Fuels

Petrol

Petrol is a transparent, green, volatile, flammable liquid consisting of a mixture of hydrocarbons obtained by refining crude oil; the green colour derives from a deliberate colouring required by the authorities as a guarantee against potential frauds. The petrol responds to a European specification, EN 228, which also establishes limits for the protection of the environment (content of sulphur, benzene and aromatics).

Principal characteristics and performance:

  • the anti-knocking potential (the octane number);
  • volatility;
  • density.

The requested performances are:

  • easy engine start at all temperatures;
  • rapid engine warming;
  • smooth running of the engine in all driving conditions;
  • compressive strength, ie absence of premature detonations during combustion.

Diesel

Another product obtained from the primary distillation of crude oil is diesel.

Its quality is influenced by the characteristics of the crude oil from which it originates and the production techniques used (cracking, visbreaking, etc...).

Diesel fuel, for a long time used almost exclusively in heavy vehicles, is undergoing increasing expansion in Italy and around the world where the car fleet has gradually switched to diesel thanks to the development of turbo-diesel engines, often equipped with the modern CommonRail: as well as being cheaper than petrol, diesel assures better specific fuel consumption and higher torque values.

Diesel fuel is a product used to power compression ignition engines (diesel engines): it responds to a European specification, EN 590, which, in particular, also establishes environmental protection levels (sulphur and aromatic content) .

The cetane number
this is a measure of the combustion speed of diesel oil. It influences the cold start of the engine and the combustion characteristics, namely efficiency, noise and smokiness.

Cloud point
This represents the temperature at which crystals of paraffin begin to form in diesel fuel.

Cold filterability
This is an estimate of the minimum operating temperature of a diesel-powered vehicle.

The level of water and sediment
These are indices of impurities found in diesel fuel. If they exceed the limits, these indices reveal contamination of the product or (as regards sediments) also of phenomena of instability.

Stability
This is the capacity of diesel not to form sediments during storage. Excessive instability can lead to the formation of gums and mucilage which can cause the filtering of the feeding systems to clog.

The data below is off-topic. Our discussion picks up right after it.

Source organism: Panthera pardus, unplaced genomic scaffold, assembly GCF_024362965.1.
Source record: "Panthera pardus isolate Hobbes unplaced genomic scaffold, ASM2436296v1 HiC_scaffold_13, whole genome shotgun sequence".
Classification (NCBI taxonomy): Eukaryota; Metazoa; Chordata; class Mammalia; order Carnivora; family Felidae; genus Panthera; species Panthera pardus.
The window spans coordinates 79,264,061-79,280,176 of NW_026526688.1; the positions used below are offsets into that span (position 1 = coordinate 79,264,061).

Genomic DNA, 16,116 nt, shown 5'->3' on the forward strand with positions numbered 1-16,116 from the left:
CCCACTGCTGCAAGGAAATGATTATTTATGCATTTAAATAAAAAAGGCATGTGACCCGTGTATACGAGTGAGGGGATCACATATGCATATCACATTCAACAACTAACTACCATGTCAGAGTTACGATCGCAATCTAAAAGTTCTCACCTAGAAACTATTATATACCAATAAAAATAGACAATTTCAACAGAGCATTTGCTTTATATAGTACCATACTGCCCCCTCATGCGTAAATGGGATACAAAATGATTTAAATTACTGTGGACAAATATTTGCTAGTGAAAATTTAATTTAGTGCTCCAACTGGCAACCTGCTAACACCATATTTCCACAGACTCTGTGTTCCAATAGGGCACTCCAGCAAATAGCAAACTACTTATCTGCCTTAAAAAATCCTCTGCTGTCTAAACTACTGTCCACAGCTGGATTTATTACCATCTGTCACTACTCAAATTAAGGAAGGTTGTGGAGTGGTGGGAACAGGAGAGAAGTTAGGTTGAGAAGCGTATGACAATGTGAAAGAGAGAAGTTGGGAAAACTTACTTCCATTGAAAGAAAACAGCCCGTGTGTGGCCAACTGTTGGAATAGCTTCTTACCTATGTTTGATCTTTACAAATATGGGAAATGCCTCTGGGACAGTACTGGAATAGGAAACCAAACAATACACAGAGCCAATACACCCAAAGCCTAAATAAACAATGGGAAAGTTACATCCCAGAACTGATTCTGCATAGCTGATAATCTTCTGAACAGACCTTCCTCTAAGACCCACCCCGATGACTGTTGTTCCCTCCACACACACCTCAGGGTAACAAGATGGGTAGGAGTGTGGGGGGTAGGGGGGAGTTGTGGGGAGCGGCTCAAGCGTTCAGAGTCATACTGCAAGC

We now provide a useful list concerning diesel performance.

  • Good engine performance both in fast diesel engines (cars), in heavy diesel engines (trucks), and in diesel engines mounted on agricultural vehicles and earth-moving vehicles.

  • Low consumption and low noise.

  • Smoke and polluting emissions within the limits set by the regulations.

  • Good cold start.

  • Operability at low temperatures.

Here we summarise the most frequent drawbacks of diesel.

  • Dirtying of the injectors and consequent greater noise, higher consumption and smokiness.

  • Difficulty starting at low temperatures.

  • Blocking of filters reducing the flow of diesel fuel through the fuel system due to the presence of paraffin, organic or inorganic sediments.

  • Deterioration of quality after very long storage periods.

  • Formation of sediment and gums.

Liquefied petroleum gas (LPG)

This is a mixture of light petroleum fractions (propane and butane), obtained in the refining process, which have the property of being gaseous at atmospheric pressure and ambient temperature but of becoming liquid under light pressure.

LPG is used in combustion and carburation; the fact that, at time of use, it is in a gaseous form enables an excellent mixing with air, making for more efficient combustion, reduction of consumption and of emissions of polluting compounds.

Used as fuel, this product complies with the limits set by European standard EN 589.